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At the Sammis Law Firm, we help clients Seal or Expunge their criminal record throughout Central Florida, including:

Hillsborough County, FL - Seal or Expunge a record at the courthouse in Tampa or Plant City after an arrest in Apollo Beach, Balm, Bloomingdale, Brandon, Carrollwood Village, Dover, Gibsonton, Lithia, Lutz, Mango, Orient Park, Riverview, Ruskin, Seffner, Sun City Center, Temple Terrace, Thonotosassa, Valrico, Wimauma, and Ybor City.

Pasco County, FL- Seal or Expunge a Criminal Arrest Record at the courthouse in New Port Richey or Dade City after an arrest in Bayonet Point, Beacon Point, Elfers, Gulf Harbors, Holiday, Hudson, Lacoochee, Land O' Lakes, Odessa, Port Richey, San Antonio, Shady Hills, St. Leo, Trinity, Wesley Chapel, and Zephyrhills.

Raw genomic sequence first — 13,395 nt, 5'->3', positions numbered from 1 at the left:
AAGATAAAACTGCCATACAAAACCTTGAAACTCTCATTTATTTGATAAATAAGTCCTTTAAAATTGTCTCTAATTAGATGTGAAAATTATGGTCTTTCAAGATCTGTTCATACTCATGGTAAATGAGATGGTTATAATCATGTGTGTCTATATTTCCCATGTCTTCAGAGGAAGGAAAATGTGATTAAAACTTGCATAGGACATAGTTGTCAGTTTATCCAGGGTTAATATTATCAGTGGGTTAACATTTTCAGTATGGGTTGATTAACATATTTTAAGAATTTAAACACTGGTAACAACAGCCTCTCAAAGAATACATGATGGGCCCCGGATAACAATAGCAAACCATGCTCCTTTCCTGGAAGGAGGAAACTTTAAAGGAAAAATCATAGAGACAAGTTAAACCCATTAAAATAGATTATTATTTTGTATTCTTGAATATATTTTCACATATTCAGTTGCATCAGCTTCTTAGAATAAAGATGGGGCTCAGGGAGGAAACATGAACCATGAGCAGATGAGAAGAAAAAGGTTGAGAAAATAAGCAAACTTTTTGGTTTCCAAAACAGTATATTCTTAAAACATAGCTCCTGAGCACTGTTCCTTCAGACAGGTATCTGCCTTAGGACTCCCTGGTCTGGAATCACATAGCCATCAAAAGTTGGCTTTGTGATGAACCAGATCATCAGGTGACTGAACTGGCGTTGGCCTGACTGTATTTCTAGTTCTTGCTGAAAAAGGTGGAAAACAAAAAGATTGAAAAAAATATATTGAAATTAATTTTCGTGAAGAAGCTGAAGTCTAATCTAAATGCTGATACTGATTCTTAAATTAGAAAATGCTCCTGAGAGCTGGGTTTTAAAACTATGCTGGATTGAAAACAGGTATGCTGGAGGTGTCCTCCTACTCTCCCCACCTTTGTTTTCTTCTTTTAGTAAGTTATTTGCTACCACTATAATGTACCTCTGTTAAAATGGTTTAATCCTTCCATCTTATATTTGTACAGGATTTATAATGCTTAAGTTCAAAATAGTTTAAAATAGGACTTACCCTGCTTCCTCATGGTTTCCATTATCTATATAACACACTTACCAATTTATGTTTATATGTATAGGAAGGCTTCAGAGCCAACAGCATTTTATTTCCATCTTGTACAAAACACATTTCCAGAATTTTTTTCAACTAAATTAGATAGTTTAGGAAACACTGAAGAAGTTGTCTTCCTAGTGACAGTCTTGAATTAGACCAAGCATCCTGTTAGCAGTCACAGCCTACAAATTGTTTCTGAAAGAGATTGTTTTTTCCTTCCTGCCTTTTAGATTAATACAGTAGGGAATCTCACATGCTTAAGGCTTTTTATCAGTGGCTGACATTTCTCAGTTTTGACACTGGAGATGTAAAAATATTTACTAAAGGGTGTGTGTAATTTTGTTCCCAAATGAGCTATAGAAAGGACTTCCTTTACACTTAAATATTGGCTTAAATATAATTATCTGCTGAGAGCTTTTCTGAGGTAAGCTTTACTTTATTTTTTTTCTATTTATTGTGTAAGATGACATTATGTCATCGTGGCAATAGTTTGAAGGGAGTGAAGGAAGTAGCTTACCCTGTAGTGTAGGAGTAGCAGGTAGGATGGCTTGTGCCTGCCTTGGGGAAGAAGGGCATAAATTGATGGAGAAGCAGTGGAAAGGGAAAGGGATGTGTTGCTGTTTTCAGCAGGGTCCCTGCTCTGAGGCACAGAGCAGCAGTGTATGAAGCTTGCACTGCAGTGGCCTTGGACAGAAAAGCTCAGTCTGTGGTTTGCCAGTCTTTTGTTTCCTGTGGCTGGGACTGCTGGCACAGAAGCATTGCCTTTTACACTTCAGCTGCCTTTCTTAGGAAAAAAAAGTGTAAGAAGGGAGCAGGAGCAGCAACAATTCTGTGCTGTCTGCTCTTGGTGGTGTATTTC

Pinellas County, FL - Expunction or Sealing of an arrest record or mug shot at the courthouse in St. Petersburg or Clearwater after an arrest in Bay Pines, Belleair, Belleair Beach, Belleair Bluffs, Belleair Shore, Crystal Beach, Dunedin, Gulfport, Indian Rocks Beach, Indian Shores, Kenneth City, Largo, Madeira Beach, North Redington Beach, Oldsmar, Palm Harbor, Pass-A-Grille Beach, Pinellas Park, Redington Beach, Redington Shores, Safety Harbor, Seminole, South Pasadena, St. Pete Beach, Sunset Beach, Tarpon Springs, Tierra Verde, Treasure Island, and Ozona.

Polk County, FL - Filing to seal or expunge a police record in at the courthouse in Bartow or Lakeland after an arrest in Auburndale, Bartow, Davenport, Dundee, Eagle Lake, Fedhaven, Fort Meade, Frostproof, Haines City, Highland Park, Hillcrest Heights, Indian Lake Estates, Lake Alfred, Lake Hamilton, Lake Wales, Mulberry, Nalcrest, Polk City, Providence, and Winter Haven.

Hernando County, FL - Sealing or expunging a record in Brooksville, Herrnando Beach, Masaryktown, Ridge Manor, Spring Hill, and Weeki Wachee.